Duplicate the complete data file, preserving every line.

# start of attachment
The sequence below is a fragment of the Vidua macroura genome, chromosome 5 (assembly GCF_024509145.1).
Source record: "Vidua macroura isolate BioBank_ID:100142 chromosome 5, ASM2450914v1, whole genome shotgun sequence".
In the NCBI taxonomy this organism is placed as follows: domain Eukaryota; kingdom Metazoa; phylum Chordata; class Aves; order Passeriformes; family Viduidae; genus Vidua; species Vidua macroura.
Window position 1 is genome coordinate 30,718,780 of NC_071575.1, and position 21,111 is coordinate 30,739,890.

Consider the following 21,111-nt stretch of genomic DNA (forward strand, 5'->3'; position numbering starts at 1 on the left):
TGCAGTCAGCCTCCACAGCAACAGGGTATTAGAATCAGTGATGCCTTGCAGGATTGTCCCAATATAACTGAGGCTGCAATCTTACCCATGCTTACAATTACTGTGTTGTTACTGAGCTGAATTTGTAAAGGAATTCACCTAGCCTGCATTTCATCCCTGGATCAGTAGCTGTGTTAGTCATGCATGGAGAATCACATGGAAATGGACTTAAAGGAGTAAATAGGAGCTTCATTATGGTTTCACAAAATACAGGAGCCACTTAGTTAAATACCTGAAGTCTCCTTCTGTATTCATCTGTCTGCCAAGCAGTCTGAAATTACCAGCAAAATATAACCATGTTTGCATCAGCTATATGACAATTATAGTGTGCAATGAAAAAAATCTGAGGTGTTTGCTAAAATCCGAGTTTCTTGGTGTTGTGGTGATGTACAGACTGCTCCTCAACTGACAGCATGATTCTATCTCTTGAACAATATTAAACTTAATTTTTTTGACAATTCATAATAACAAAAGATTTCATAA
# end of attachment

The sequence below is a fragment of the Vidua macroura genome, chromosome 5 (assembly GCF_024509145.1).
Source record: "Vidua macroura isolate BioBank_ID:100142 chromosome 5, ASM2450914v1, whole genome shotgun sequence".
In the NCBI taxonomy this organism is placed as follows: domain Eukaryota; kingdom Metazoa; phylum Chordata; class Aves; order Passeriformes; family Viduidae; genus Vidua; species Vidua macroura.
Window position 1 is genome coordinate 30,718,780 of NC_071575.1, and position 21,111 is coordinate 30,739,890.

Consider the following 21,111-nt stretch of genomic DNA (forward strand, 5'->3'; position numbering starts at 1 on the left):
TGCAGTCAGCCTCCACAGCAACAGGGTATTAGAATCAGTGATGCCTTGCAGGATTGTCCCAATATAACTGAGGCTGCAATCTTACCCATGCTTACAATTACTGTGTTGTTACTGAGCTGAATTTGTAAAGGAATTCACCTAGCCTGCATTTCATCCCTGGATCAGTAGCTGTGTTAGTCATGCATGGAGAATCACATGGAAATGGACTTAAAGGAGTAAATAGGAGCTTCATTATGGTTTCACAAAATACAGGAGCCACTTAGTTAAATACCTGAAGTCTCCTTCTGTATTCATCTGTCTGCCAAGCAGTCTGAAATTACCAGCAAAATATAACCATGTTTGCATCAGCTATATGACAATTATAGTGTGCAATGAAAAAAATCTGAGGTGTTTGCTAAAATCCGAGTTTCTTGGTGTTGTGGTGATGTACAGACTGCTCCTCAACTGACAGCATGATTCTATCTCTTGAACAATATTAAACTTAATTTTTTTGACAATTCATAATAACAAAAGATTTCATAA